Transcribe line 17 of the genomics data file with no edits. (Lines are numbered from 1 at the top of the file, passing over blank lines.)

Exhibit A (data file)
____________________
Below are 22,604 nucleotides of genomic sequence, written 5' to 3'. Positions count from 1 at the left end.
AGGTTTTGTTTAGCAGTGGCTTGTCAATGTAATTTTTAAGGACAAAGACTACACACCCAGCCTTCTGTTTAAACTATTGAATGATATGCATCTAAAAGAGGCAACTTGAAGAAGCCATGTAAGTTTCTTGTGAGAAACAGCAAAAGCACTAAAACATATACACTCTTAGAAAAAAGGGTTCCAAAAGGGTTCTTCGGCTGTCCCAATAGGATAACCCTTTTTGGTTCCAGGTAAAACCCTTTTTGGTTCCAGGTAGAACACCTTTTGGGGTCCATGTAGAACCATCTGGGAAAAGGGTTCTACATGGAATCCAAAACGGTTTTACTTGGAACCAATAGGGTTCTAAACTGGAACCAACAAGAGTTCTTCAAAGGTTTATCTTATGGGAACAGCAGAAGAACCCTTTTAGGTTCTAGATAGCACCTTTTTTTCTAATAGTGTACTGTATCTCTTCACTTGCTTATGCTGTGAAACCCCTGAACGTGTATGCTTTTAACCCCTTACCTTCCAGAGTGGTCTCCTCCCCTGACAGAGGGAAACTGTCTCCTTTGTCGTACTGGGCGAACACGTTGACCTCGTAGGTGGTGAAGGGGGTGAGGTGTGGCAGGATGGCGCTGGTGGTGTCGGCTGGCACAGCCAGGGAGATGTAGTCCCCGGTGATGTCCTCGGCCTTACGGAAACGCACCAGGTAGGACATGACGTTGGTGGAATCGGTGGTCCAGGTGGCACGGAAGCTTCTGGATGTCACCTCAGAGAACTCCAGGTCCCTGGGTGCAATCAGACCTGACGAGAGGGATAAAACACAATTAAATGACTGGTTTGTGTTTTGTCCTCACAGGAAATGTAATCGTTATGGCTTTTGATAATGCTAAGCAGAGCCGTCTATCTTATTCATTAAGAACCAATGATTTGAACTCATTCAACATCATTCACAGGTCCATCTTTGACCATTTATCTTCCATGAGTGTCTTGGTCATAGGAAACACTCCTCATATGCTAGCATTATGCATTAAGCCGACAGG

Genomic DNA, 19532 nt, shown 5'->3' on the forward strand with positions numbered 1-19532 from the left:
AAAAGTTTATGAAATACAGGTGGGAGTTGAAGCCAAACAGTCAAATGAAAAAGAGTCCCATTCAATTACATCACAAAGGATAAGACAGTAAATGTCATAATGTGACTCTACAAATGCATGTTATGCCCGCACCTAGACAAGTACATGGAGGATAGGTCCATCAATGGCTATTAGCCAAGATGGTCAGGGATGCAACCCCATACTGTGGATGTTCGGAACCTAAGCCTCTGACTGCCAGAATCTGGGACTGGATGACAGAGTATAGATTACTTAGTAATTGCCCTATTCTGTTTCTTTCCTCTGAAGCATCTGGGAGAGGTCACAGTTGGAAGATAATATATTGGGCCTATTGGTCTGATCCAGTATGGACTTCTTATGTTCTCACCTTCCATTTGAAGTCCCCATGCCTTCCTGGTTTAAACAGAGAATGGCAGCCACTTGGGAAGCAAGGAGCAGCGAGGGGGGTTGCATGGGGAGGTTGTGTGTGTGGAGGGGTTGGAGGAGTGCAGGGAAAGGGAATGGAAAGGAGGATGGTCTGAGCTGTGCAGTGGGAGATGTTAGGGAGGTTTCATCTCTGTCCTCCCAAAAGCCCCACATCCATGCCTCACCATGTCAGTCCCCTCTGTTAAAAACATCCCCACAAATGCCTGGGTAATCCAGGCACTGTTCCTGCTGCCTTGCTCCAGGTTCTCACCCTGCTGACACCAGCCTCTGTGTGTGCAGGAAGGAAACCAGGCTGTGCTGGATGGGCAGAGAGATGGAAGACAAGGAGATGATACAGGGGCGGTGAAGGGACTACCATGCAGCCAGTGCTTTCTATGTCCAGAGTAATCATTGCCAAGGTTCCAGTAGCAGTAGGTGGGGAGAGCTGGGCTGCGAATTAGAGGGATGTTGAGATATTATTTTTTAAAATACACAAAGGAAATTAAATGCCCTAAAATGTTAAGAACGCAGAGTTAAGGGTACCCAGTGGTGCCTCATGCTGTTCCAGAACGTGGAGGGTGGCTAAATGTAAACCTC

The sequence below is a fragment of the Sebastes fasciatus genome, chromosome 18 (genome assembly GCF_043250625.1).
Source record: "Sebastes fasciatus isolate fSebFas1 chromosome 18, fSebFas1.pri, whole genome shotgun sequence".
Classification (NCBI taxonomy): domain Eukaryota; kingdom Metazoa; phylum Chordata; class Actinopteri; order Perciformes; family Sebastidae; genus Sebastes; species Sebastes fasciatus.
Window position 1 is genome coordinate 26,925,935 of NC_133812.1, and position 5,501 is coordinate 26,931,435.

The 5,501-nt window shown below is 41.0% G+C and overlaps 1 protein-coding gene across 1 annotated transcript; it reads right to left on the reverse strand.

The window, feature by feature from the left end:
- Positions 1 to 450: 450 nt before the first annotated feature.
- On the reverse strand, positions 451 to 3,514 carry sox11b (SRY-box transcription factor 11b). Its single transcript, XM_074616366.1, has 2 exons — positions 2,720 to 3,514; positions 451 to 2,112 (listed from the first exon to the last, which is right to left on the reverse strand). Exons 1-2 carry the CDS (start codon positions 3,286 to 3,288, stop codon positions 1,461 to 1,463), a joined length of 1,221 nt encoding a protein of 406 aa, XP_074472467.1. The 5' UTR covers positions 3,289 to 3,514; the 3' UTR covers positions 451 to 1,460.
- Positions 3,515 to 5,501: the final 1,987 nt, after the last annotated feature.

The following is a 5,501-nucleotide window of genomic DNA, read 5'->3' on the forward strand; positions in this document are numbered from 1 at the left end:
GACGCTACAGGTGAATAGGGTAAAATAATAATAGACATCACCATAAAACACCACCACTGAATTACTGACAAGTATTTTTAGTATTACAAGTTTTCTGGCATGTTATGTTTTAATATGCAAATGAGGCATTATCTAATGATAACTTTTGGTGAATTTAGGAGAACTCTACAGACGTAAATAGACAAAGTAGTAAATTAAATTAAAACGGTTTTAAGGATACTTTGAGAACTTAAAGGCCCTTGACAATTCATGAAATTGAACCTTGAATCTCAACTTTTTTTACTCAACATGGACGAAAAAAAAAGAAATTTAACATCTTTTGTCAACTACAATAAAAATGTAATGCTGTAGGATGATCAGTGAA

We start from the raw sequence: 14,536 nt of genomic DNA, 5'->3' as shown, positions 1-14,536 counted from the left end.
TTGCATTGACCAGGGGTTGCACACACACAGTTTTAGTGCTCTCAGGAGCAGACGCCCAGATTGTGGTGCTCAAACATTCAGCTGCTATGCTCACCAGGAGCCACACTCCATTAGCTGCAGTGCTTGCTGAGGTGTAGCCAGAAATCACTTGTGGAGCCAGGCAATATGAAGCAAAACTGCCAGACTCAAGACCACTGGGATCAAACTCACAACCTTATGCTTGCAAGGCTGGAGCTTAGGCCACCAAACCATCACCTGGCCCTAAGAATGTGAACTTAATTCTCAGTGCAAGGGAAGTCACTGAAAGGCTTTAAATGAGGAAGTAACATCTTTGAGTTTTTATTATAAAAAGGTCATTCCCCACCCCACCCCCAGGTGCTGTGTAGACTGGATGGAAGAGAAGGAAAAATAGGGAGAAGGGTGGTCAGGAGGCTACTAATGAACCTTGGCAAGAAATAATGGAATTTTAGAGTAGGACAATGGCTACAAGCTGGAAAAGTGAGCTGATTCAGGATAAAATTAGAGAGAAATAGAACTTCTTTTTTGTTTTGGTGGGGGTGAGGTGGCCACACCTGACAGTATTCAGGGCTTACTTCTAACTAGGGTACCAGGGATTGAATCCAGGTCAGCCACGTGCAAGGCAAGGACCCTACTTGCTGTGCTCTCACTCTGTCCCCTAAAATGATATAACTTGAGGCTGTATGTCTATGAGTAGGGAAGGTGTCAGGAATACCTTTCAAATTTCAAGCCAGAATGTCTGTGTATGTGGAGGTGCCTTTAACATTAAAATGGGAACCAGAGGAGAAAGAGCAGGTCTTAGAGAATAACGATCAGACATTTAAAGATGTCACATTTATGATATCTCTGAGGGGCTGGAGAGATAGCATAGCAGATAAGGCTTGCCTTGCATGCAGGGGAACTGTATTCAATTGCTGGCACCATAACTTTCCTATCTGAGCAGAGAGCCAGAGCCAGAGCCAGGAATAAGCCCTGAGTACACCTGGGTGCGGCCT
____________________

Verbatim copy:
TTGCATTGACCAGGGGTTGCACACACACAGTTTTAGTGCTCTCAGGAGCAGACGCCCAGATTGTGGTGCTCAAACATTCAGCTGCTATGCTCACCAGGAGCCACACTCCATTAGCTGCAGTGCTTGCTGAGGTGTAGCCAGAAATCACTTGTGGAGCCAGGCAATATGAAGCAAAACTGCCAGACTCAAGACCACTGGGATCAAACTCACAACCTTATGCTTGCAAGGCTGGAGCTTAGGCCACCAAACCATCACCTGGCCCTAAGAATGTGAACTTAATTCTCAGTGCAAGGGAAGTCACTGAAAGGCTTTAAATGAGGAAGTAACATCTTTGAGTTTTTATTATAAAAAGGTCATTCCCCACCCCACCCCCAGGTGCTGTGTAGACTGGATGGAAGAGAAGGAAAAATAGGGAGAAGGGTGGTCAGGAGGCTACTAATGAACCTTGGCAAGAAATAATGGAATTTTAGAGTAGGACAATGGCTACAAGCTGGAAAAGTGAGCTGATTCAGGATAAAATTAGAGAGAAATAGAACTTCTTTTTTGTTTTGGTGGGGGTGAGGTGGCCACACCTGACAGTATTCAGGGCTTACTTCTAACTAGGGTACCAGGGATTGAATCCAGGTCAGCCACGTGCAAGGCAAGGACCCTACTTGCTGTGCTCTCACTCTGTCCCCTAAAATGATATAACTTGAGGCTGTATGTCTATGAGTAGGGAAGGTGTCAGGAATACCTTTCAAATTTCAAGCCAGAATGTCTGTGTATGTGGAGGTGCCTTTAACATTAAAATGGGAACCAGAGGAGAAAGAGCAGGTCTTAGAGAATAACGATCAGACATTTAAAGATGTCACATTTATGATATCTCTGAGGGGCTGGAGAGATAGCATAGCAGATAAGGCTTGCCTTGCATGCAGGGGAACTGTATTCAATTGCTGGCACCATAACTTTCCTATCTGAGCAGAGAGCCAGAGCCAGAGCCAGGAATAAGCCCTGAGTACACCTGGGTGCGGCCT